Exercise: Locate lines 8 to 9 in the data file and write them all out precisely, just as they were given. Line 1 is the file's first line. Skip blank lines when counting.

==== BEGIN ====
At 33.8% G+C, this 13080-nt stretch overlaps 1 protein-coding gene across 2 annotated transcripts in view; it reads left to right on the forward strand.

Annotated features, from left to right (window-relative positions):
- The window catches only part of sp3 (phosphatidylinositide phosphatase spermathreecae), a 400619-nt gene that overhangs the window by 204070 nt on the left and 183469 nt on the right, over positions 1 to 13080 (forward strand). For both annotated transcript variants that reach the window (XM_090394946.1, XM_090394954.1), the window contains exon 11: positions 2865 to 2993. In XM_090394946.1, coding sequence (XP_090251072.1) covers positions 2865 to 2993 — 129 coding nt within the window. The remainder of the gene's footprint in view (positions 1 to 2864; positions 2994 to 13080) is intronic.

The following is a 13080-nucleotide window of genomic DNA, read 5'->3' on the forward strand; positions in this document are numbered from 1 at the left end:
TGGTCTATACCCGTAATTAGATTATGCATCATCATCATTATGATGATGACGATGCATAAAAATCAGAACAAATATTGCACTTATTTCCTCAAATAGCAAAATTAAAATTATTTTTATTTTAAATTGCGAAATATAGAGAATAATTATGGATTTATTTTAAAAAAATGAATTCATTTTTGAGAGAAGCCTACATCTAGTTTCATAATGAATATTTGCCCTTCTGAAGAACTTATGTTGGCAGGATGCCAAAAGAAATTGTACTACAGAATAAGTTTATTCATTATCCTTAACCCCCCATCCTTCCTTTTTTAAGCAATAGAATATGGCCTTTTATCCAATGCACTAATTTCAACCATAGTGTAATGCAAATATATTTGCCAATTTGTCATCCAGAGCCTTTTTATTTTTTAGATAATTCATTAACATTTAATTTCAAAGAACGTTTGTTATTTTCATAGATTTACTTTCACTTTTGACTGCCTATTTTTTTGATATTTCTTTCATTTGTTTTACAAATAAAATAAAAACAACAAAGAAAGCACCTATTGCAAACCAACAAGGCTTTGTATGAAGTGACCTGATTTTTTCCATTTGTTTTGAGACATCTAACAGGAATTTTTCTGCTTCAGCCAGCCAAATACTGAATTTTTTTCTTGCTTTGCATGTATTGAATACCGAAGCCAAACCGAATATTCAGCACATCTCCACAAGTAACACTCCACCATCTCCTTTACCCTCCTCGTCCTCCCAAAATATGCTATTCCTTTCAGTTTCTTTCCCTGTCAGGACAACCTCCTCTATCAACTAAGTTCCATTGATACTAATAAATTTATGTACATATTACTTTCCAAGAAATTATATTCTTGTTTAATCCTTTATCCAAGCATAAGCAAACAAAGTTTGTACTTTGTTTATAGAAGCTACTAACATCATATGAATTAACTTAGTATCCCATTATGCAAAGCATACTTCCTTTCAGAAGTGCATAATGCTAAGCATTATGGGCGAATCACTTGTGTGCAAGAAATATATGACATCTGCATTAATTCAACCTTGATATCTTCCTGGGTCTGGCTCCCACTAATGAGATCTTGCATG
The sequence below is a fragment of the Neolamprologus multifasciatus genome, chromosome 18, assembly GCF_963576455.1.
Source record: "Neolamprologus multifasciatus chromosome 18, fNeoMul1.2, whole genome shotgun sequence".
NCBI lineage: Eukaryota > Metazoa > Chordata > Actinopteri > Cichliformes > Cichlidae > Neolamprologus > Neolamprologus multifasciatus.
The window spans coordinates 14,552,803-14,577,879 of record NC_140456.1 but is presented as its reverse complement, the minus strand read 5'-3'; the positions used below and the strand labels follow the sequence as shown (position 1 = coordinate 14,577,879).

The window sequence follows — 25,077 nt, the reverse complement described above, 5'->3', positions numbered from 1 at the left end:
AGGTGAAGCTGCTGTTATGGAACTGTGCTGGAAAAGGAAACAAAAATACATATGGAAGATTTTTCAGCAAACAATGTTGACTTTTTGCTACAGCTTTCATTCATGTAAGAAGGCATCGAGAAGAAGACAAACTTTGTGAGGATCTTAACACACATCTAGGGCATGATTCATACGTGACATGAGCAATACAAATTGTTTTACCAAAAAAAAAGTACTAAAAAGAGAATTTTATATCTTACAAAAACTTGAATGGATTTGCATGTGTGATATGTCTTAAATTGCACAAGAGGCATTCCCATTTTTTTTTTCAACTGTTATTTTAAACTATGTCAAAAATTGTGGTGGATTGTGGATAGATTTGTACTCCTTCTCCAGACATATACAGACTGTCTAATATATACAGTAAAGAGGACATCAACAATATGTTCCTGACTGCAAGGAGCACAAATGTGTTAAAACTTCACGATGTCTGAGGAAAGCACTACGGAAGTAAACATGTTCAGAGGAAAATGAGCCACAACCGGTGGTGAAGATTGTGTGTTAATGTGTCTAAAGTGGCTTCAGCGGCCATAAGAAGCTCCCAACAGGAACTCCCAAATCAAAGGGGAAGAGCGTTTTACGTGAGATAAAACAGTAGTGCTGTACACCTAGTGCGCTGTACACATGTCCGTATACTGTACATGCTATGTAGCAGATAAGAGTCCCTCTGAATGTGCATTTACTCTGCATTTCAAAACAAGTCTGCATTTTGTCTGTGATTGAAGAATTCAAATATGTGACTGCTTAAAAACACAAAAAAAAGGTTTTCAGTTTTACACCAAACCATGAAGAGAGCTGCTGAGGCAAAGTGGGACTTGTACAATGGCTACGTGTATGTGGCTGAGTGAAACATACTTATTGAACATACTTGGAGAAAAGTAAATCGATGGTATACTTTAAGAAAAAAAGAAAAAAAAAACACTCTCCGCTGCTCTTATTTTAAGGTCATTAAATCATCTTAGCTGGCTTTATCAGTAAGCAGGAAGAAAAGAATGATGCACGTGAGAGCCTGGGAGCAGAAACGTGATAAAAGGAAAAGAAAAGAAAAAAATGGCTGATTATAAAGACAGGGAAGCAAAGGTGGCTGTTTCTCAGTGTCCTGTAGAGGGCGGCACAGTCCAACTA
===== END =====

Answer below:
NCBI lineage: Eukaryota > Metazoa > Chordata > Actinopteri > Cichliformes > Cichlidae > Neolamprologus > Neolamprologus multifasciatus.
The window spans coordinates 14,552,803-14,577,879 of record NC_140456.1 but is presented as its reverse complement, the minus strand read 5'-3'; the positions used below and the strand labels follow the sequence as shown (position 1 = coordinate 14,577,879).